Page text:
• Harmony: the different map symbols blend together well, appearing to work together to achieve a single purpose rather than competing.
  • Beauty: the map "looks good" as a whole. Map readers should have a positive initial reaction and should be willing to study the map long enough for it to achieve its purpose.
  • Informative: maps are inherently good at portraying large volumes of data in a single image. The more information a map contains, the more readers can glean from it.

Sometimes these goals may appear to be in opposition. For example, a map loaded with data can easily appear cluttered, and one may be tempted to achieve clarity by discarding most of the information. Quality composition involves finding creative solutions that balance multiple goals simultaneously.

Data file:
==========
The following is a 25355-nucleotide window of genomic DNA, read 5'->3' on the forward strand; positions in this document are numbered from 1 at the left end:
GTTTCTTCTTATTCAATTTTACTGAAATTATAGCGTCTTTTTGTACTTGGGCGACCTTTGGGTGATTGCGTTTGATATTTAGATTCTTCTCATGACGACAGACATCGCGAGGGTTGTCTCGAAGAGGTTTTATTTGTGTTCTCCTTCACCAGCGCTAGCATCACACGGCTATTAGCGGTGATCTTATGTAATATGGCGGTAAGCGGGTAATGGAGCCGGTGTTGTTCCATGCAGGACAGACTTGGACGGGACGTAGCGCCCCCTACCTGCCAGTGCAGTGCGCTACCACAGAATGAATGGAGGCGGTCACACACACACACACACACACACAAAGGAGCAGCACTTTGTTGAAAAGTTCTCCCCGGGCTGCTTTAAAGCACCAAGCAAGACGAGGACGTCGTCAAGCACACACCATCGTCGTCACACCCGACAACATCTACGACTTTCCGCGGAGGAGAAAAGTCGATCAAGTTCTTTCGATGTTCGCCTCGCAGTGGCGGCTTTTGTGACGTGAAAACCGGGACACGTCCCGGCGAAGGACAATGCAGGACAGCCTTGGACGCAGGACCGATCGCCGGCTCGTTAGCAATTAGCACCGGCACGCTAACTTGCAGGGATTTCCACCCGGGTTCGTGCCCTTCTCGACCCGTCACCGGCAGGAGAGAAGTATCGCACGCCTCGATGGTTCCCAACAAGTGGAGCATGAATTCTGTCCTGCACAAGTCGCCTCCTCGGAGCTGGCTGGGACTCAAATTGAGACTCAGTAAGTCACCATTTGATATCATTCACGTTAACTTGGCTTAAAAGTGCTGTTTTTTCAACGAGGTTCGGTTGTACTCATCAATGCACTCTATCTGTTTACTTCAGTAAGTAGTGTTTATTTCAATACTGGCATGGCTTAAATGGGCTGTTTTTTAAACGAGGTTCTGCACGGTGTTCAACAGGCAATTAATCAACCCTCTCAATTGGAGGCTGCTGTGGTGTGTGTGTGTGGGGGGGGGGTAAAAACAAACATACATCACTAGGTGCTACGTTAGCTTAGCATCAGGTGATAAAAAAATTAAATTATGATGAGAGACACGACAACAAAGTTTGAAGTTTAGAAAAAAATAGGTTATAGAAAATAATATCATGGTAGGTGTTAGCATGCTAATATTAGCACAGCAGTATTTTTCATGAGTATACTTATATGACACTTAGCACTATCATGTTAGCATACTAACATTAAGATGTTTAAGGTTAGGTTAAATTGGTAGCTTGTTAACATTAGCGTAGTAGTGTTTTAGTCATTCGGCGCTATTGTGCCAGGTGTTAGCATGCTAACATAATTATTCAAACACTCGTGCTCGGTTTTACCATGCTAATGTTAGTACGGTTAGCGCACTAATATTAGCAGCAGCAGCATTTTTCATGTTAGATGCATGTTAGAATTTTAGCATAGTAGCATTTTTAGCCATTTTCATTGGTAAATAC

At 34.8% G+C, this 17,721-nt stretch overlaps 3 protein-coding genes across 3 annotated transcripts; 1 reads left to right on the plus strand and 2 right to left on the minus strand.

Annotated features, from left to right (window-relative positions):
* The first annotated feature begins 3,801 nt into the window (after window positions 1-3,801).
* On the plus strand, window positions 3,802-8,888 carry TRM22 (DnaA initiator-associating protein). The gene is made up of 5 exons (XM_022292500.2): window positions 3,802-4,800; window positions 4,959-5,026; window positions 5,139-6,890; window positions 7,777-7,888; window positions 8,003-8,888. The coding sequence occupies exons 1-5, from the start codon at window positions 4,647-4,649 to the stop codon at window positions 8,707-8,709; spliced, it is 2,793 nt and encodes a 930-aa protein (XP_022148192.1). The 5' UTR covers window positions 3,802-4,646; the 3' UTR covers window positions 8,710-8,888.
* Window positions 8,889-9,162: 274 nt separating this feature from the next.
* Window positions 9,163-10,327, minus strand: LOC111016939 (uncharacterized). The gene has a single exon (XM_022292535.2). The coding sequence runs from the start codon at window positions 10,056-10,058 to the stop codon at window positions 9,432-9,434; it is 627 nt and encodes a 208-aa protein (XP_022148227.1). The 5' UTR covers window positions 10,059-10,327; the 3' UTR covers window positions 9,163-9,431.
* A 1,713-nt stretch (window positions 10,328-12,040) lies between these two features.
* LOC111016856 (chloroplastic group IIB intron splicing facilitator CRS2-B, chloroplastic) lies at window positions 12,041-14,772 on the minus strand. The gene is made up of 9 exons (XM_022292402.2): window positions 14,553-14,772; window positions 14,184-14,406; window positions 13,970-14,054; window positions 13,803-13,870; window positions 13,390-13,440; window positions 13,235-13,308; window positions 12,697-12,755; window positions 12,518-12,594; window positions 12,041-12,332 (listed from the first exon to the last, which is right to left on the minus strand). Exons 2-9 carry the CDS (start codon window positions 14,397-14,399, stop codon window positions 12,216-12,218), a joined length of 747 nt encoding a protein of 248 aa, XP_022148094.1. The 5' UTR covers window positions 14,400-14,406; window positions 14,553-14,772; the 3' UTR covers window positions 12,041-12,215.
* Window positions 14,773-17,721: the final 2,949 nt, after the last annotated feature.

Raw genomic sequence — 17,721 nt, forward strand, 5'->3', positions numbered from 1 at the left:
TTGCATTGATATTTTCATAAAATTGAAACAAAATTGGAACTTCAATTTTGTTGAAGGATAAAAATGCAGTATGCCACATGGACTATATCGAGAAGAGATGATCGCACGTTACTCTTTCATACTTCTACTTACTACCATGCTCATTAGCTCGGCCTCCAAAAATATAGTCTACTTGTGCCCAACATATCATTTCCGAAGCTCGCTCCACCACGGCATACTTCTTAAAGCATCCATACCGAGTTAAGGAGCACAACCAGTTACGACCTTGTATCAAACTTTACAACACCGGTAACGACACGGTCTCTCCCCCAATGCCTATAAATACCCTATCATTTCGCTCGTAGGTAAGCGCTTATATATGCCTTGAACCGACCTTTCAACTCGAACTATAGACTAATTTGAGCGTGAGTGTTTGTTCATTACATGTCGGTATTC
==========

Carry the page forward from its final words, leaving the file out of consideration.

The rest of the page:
Map composition is all about organization, organizing layers so that they work with each other and then together on a layout is an important part of map composition. The individual layers that make up a map are just as important as the map itself. When composed correctly, layers can work together to form the picture that the map composer is trying to portray. When composed incorrectly layers can be disorienting, confusing, and counterproductive.

Layers display GIS data using user set symbology, layer data consists of either raster datasets or vector (points, lines and polygons) datasets. A polygon layer should never be placed on top of a line layer, and a line layer should go under a point layer. Knowing exactly what story or information the map is supposed to display and understanding the hierarchy of the layers will help to organize the layers properly so that the correct story and information can be shared.[2]